04 Jan Can Employers Force you to Submit to a Covid-19 Test?
If you’re confused about what your employer can and can’t require of you during this pandemic, you’re not alone. Every other day it seems like some new rules and requirements and expectations seem to intrude on our rights. In many cases, getting a straight answer feels impossible.
Finding out if you have to submit for a Covid-19 test each time you go to work is a perfect example of how many people don’t know what they can and can’t fight. Some lawyers freely admit that they’re not sure how legal this topic is. For a long time, it was common knowledge that employers couldn’t legally require employees to undergo any medical examination that didn’t directly impact their work. COVID-19 has changed things.
Based on what the Equal Employment Opportunity Commission has stated, it’s likely that you do have to adhere to your employer’s wishes and be screened for COVID-19. The catch is that when your employer requires that you get the test, they have to do so in a way that stays in line with the Americans with Disabilities Act.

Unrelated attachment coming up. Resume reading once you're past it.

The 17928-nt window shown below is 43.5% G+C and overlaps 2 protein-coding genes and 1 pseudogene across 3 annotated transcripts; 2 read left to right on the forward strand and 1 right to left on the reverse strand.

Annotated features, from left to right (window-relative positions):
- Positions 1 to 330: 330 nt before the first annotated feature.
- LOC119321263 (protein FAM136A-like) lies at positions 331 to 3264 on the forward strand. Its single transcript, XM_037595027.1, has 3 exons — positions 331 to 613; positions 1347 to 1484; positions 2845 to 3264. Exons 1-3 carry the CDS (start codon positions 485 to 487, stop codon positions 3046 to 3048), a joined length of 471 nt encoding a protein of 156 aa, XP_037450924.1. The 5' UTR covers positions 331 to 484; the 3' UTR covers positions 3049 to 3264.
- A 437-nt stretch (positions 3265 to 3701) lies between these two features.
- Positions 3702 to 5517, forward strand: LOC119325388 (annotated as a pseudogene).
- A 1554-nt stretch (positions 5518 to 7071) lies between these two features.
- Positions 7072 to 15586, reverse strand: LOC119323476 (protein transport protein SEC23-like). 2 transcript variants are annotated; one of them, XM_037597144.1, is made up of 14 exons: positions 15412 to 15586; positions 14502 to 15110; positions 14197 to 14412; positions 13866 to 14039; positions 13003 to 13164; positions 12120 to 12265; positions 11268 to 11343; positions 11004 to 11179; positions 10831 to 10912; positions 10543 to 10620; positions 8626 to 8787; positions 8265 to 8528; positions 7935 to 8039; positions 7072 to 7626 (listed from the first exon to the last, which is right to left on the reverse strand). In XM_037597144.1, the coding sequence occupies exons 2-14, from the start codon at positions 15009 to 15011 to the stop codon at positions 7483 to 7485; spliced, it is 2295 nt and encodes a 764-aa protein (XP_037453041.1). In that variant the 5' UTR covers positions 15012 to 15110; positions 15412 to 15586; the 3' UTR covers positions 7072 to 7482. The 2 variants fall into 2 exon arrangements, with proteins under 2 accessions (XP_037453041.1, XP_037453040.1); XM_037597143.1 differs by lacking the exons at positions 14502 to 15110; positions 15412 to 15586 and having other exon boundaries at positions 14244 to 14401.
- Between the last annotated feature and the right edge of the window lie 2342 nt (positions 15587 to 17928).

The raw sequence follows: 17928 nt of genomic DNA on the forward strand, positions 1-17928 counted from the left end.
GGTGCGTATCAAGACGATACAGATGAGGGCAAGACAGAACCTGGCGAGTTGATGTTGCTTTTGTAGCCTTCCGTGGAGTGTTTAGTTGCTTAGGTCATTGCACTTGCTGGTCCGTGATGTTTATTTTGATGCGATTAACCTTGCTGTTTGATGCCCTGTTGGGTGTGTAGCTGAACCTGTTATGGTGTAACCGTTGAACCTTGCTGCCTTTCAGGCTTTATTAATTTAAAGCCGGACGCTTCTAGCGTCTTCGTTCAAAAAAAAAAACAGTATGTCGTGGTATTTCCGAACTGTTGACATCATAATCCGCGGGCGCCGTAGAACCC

Your employer isn’t allowed to simply declare that you take a COVID-19 test. There are some strict rules that they have to follow. These rules include:
✦ Adhering to both federal and California confidentiality laws
✦ Stick to reliable tests
✦ Understand the possibility of false/positive and false/negative tests and have a plan of action in place
But what happens if the test comes back positive? You’ll have to socially distance which means you can no longer go to work. If working from home isn’t an option, how are you supposed to pay your bills for the two or more weeks you aren’t working?
The good news is that the government has taken the steps needed to make sure you don’t lose your home during this period. If you have to take sick leave because you’ve tested positive for COVID-19, the Families First Coronavirus Response Act (FFCRA or Act) stipulates that provided you meet certain criteria, your employer must pay you, provided you’ve tested positive. In many cases, your employer only has to pay for 2 weeks of sick leave. If you have worked for your current employer for at least 30 days and have a genuine inability to work due to caring for a child during the pandemic, you’re entitled to a 10-week leave of absence at 2/3s of your regular salary.
Some employers who employ less than 50 employees are exempt from the required sick pay for COVID-19 victims.